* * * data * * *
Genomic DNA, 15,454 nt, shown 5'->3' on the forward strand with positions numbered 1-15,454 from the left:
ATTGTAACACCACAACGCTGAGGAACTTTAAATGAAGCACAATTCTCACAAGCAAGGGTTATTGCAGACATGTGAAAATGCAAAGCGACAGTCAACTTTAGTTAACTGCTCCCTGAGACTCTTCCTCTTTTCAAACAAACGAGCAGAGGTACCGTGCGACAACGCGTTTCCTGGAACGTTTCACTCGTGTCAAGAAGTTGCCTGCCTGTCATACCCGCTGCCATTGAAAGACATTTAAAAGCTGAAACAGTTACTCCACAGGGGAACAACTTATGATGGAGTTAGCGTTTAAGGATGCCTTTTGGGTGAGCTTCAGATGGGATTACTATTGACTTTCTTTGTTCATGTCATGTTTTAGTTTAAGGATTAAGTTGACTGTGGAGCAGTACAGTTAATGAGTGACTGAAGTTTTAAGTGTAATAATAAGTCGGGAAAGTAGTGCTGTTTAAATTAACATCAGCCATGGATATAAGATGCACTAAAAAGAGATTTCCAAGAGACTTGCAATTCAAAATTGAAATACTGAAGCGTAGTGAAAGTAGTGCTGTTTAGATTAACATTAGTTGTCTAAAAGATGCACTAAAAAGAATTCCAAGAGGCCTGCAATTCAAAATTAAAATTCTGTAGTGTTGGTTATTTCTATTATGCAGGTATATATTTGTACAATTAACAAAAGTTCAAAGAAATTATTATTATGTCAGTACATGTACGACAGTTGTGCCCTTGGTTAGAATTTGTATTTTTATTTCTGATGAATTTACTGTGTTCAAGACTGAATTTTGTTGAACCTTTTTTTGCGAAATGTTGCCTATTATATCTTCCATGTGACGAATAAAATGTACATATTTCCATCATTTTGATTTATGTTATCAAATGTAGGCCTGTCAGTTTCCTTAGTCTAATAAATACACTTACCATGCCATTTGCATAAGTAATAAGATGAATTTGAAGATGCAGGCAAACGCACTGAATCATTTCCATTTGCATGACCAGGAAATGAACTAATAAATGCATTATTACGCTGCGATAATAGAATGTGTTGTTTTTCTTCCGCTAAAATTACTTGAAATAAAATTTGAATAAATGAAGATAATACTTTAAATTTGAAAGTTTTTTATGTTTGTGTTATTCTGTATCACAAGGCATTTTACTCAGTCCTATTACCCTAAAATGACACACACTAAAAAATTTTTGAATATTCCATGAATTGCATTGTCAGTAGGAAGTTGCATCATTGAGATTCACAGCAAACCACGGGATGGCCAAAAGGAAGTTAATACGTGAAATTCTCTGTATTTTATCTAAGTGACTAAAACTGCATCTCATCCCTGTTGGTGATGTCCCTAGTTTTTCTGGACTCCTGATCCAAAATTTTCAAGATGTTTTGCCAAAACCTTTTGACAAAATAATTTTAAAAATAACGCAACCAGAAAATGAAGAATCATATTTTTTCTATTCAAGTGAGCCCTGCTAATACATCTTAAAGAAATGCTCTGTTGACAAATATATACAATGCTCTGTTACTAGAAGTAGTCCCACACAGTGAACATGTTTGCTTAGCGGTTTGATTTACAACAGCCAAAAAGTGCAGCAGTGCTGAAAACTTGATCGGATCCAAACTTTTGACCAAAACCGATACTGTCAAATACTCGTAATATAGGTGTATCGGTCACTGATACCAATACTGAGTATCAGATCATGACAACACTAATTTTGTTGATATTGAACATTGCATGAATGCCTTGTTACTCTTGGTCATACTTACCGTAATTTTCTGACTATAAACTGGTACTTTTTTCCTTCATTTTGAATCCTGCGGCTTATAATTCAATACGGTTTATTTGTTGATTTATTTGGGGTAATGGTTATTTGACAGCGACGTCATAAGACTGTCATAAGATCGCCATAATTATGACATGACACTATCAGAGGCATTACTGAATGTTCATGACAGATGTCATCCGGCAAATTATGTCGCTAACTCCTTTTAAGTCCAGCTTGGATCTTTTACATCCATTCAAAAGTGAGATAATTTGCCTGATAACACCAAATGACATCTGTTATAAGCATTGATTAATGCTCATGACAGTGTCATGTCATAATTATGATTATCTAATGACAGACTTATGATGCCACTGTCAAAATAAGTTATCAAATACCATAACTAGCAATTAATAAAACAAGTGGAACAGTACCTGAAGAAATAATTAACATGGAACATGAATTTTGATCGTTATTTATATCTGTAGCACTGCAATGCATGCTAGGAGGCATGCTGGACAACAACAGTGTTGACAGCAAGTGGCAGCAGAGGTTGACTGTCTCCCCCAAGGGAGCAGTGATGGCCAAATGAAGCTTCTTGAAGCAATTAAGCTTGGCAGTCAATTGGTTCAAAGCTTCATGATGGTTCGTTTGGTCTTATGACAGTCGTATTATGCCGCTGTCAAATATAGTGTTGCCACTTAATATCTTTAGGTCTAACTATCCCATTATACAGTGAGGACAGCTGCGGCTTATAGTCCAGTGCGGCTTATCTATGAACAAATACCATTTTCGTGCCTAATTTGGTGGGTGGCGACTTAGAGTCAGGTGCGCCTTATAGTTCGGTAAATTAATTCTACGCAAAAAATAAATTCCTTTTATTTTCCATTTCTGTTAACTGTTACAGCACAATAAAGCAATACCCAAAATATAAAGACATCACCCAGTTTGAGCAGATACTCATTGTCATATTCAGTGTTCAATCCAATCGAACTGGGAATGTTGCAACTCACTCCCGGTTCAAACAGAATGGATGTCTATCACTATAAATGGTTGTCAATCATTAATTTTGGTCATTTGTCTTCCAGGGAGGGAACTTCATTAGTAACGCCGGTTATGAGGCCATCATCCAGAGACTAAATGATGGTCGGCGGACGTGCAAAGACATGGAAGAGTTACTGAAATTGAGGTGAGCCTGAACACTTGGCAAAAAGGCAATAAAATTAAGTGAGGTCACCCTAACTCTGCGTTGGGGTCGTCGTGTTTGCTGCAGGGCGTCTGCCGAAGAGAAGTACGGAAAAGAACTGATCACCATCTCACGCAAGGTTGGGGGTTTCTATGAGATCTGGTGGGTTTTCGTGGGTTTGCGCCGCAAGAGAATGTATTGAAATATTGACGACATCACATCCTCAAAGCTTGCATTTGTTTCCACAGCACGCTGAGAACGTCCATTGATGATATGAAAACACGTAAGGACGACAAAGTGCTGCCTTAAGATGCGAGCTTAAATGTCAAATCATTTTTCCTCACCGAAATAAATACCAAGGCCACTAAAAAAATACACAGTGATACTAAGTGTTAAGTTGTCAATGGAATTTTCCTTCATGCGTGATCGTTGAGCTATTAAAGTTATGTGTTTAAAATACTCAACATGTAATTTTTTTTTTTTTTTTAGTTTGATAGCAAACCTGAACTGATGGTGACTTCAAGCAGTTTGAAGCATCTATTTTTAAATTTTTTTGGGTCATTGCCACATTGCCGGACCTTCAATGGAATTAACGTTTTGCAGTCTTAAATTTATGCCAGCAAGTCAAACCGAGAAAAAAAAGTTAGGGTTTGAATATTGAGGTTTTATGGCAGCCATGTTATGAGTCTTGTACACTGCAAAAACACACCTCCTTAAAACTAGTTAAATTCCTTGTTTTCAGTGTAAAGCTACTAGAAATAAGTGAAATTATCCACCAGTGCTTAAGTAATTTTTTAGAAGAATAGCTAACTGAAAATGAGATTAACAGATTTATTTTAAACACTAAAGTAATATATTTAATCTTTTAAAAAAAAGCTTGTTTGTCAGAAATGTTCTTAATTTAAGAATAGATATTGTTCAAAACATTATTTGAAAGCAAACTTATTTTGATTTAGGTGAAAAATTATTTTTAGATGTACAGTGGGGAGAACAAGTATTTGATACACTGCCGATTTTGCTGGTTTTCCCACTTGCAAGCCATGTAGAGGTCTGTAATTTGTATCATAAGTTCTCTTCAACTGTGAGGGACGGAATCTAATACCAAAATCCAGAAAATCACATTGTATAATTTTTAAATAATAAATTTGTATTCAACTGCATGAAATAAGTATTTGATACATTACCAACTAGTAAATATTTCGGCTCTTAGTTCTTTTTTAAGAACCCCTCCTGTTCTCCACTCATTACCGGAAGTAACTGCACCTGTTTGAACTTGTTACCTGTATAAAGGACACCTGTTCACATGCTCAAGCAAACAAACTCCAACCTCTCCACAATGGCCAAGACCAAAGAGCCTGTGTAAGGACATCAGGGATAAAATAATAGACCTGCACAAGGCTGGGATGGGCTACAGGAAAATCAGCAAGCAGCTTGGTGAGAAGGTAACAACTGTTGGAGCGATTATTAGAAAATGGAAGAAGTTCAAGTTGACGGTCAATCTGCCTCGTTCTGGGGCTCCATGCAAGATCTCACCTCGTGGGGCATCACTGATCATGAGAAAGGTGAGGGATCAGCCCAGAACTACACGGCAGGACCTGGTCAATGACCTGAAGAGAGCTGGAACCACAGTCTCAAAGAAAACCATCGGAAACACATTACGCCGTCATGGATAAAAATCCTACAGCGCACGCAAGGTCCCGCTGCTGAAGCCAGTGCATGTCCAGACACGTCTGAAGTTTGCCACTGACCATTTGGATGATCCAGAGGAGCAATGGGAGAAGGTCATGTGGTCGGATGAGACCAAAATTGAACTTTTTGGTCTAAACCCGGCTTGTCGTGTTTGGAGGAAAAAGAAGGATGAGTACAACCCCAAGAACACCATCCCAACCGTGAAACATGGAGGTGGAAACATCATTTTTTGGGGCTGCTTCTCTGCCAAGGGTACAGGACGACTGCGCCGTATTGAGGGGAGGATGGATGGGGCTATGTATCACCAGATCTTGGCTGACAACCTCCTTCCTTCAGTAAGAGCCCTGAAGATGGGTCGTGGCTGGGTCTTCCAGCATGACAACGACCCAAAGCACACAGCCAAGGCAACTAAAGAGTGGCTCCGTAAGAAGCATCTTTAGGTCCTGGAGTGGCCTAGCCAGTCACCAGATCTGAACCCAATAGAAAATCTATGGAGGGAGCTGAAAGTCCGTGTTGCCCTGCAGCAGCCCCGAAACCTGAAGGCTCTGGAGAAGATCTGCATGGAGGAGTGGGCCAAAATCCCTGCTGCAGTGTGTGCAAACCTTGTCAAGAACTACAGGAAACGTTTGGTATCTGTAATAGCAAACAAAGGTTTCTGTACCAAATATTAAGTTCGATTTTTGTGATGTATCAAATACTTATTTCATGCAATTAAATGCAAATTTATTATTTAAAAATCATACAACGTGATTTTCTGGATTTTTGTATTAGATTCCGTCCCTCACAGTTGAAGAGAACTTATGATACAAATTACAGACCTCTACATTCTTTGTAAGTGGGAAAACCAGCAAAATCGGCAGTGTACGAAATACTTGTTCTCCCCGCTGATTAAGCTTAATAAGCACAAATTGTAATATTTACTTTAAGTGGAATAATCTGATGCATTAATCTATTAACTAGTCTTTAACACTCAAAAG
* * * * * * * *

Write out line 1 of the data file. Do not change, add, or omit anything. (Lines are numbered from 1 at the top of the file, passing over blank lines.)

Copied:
Genomic DNA, 15,454 nt, shown 5'->3' on the forward strand with positions numbered 1-15,454 from the left: